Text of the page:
An exhibition in Moscow has opened on Wednesday to display Iranian inlay and calligraphic artworks.
According to the public relations office of the Islamic Culture and Relations Organization (ICRO), the exhibition was held to mark the anniversary of Islamic Revolution of 1979. The exhibition hosts 50 inlay and calligraphic artwork by Mehdi Tousi and Hadi Rowshanzamir in the Russian Federation National Library Oriental Literature Center main hall. The opening ceremony was attended by authorities and dignitaries of Russian culture and public interested in Iranian art and culture, and Iranian nationals residing in Moscow.
The artwork collection on display includes 18 calligraphy and writing paintings, 12 alphabet calligraphy, and 22 inlay art pieces. It will open until February 6
Professor Vassily Feodurov National Russian Library President told the dignitaries and attendants in the opening ceremony that Iran enjoyed excellent and dominant position in world culture; "the exhibition would successfully bring Irans culture into spotlight, a culture which is among the richest cultures of the world; the fans of eastern literature in Moscow would find the exhibition as a golden opportunity," he added.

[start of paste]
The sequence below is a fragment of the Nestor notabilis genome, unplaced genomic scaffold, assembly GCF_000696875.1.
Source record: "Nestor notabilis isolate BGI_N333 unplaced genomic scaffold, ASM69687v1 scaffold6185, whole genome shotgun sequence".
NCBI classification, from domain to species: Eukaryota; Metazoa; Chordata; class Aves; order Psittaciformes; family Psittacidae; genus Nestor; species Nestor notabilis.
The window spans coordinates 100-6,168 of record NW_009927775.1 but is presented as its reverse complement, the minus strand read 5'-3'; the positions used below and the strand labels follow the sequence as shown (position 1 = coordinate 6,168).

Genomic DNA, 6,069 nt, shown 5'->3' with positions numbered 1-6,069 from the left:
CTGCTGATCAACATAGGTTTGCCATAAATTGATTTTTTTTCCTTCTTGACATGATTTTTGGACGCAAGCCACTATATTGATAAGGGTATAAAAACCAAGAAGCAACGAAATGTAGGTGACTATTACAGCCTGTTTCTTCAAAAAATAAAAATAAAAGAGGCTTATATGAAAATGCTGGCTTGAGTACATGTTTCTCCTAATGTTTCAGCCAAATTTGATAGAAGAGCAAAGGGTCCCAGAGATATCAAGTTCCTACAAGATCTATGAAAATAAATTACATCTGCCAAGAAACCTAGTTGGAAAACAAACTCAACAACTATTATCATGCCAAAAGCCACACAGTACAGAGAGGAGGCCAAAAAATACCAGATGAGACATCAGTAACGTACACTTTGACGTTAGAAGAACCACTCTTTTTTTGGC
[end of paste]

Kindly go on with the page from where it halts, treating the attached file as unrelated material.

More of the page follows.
Mehdi Senaei, Irans ambassador to Moscow, addressed the opening ceremony; "holding an exhibition on Iranian art in a cultural venue so much prestigious for Russians is an indication of cordial relationship between two countries and a love of Iranian art and culture by Russia lovers of art form," he noted.
Senaei pointed to signing of a cooperation agreement by Iran and Russia in 2014; "both countries had a year of good relations last year; important cooperation documents were signed; an agreement would improve cooperation in culture," asserted the ambassador.
"Iran has in agenda wide-ranging plans in public diplomacy and media; 2015 will definitely be the annus mirabilis of cultural events and artistic activities; the depth and importance of ties with Russia entails more extended relations," Senaei believed.
"The art works by Mehdi Tousi and Hadi Rowshanzamir bring the Russian lovers of art a great tide of Iranian art," he said.
Mehdi Tousi, inlay craftsman for his part told to attendants in the opening ceremony that the exhibition exemplified the original Iranian superb art form; Hadi Rowshanzamir, the calligrapher and craftsman, said that artists would help improve cooperation between Iran and Russia; "arts bring nations together paving the ground for more interaction," he added